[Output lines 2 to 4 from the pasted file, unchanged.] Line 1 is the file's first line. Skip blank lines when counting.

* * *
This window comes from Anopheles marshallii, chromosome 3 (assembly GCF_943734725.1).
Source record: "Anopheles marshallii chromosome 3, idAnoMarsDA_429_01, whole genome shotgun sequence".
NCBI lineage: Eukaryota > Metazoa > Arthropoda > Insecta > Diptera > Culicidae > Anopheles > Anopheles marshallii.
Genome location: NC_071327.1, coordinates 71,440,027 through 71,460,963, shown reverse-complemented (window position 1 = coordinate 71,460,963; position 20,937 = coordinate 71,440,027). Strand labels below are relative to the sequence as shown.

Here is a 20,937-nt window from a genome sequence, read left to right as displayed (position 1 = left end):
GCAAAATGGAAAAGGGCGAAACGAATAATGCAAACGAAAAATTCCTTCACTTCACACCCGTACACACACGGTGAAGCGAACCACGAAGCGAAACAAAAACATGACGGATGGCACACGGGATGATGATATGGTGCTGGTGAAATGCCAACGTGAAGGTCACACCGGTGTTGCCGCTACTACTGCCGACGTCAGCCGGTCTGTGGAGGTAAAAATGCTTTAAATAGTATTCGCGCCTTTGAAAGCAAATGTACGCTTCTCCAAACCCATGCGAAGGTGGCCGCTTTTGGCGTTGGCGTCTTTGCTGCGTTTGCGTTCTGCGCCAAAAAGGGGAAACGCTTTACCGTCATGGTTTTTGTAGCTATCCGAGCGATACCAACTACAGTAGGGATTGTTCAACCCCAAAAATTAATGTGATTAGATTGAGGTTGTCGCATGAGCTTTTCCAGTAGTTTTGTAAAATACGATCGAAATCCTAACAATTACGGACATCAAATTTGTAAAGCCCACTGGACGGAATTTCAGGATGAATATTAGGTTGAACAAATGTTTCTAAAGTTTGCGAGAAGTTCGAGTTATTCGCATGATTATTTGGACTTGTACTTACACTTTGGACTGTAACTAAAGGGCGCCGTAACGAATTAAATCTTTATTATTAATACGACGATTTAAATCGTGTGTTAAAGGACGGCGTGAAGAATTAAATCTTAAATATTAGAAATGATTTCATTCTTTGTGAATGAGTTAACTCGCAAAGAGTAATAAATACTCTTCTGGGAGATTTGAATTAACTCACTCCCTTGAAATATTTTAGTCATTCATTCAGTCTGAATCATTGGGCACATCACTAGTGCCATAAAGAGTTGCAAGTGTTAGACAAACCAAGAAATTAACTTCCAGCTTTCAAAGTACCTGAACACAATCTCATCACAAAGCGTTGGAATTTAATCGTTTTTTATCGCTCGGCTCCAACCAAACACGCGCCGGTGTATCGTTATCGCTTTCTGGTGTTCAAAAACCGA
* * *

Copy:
Source record: "Anopheles marshallii chromosome 3, idAnoMarsDA_429_01, whole genome shotgun sequence".
NCBI lineage: Eukaryota > Metazoa > Arthropoda > Insecta > Diptera > Culicidae > Anopheles > Anopheles marshallii.
Genome location: NC_071327.1, coordinates 71,440,027 through 71,460,963, shown reverse-complemented (window position 1 = coordinate 71,460,963; position 20,937 = coordinate 71,440,027). Strand labels below are relative to the sequence as shown.